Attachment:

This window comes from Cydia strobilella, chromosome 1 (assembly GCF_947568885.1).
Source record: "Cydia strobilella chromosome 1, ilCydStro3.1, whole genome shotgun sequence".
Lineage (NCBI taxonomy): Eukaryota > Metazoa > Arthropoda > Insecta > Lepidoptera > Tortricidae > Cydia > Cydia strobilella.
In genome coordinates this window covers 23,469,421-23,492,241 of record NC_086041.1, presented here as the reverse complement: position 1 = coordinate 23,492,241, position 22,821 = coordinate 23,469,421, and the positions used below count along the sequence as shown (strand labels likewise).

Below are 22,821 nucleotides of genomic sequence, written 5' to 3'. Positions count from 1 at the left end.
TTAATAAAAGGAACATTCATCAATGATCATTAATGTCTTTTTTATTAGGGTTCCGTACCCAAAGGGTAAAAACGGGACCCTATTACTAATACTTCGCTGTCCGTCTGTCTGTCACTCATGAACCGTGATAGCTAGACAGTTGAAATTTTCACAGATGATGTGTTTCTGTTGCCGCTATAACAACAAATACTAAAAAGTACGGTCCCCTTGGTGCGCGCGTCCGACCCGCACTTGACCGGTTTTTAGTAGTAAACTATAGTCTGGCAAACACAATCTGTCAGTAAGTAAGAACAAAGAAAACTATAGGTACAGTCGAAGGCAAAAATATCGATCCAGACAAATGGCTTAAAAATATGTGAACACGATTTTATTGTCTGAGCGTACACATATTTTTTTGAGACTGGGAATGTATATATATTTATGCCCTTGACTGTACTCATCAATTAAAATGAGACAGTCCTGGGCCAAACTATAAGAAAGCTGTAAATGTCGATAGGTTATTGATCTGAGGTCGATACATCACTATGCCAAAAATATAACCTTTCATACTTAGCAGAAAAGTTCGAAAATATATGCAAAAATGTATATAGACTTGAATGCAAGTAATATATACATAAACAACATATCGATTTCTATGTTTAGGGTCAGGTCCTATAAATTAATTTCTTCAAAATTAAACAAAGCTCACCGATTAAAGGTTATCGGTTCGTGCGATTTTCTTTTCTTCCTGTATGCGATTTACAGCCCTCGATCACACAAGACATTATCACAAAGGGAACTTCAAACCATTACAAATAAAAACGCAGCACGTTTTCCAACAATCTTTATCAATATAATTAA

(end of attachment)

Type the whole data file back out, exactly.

This window comes from Cydia strobilella, chromosome 1 (assembly GCF_947568885.1).
Source record: "Cydia strobilella chromosome 1, ilCydStro3.1, whole genome shotgun sequence".
Lineage (NCBI taxonomy): Eukaryota > Metazoa > Arthropoda > Insecta > Lepidoptera > Tortricidae > Cydia > Cydia strobilella.
In genome coordinates this window covers 23,469,421-23,492,241 of record NC_086041.1, presented here as the reverse complement: position 1 = coordinate 23,492,241, position 22,821 = coordinate 23,469,421, and the positions used below count along the sequence as shown (strand labels likewise).

Below are 22,821 nucleotides of genomic sequence, written 5' to 3'. Positions count from 1 at the left end.
TTAATAAAAGGAACATTCATCAATGATCATTAATGTCTTTTTTATTAGGGTTCCGTACCCAAAGGGTAAAAACGGGACCCTATTACTAATACTTCGCTGTCCGTCTGTCTGTCACTCATGAACCGTGATAGCTAGACAGTTGAAATTTTCACAGATGATGTGTTTCTGTTGCCGCTATAACAACAAATACTAAAAAGTACGGTCCCCTTGGTGCGCGCGTCCGACCCGCACTTGACCGGTTTTTAGTAGTAAACTATAGTCTGGCAAACACAATCTGTCAGTAAGTAAGAACAAAGAAAACTATAGGTACAGTCGAAGGCAAAAATATCGATCCAGACAAATGGCTTAAAAATATGTGAACACGATTTTATTGTCTGAGCGTACACATATTTTTTTGAGACTGGGAATGTATATATATTTATGCCCTTGACTGTACTCATCAATTAAAATGAGACAGTCCTGGGCCAAACTATAAGAAAGCTGTAAATGTCGATAGGTTATTGATCTGAGGTCGATACATCACTATGCCAAAAATATAACCTTTCATACTTAGCAGAAAAGTTCGAAAATATATGCAAAAATGTATATAGACTTGAATGCAAGTAATATATACATAAACAACATATCGATTTCTATGTTTAGGGTCAGGTCCTATAAATTAATTTCTTCAAAATTAAACAAAGCTCACCGATTAAAGGTTATCGGTTCGTGCGATTTTCTTTTCTTCCTGTATGCGATTTACAGCCCTCGATCACACAAGACATTATCACAAAGGGAACTTCAAACCATTACAAATAAAAACGCAGCACGTTTTCCAACAATCTTTATCAATATAATTAA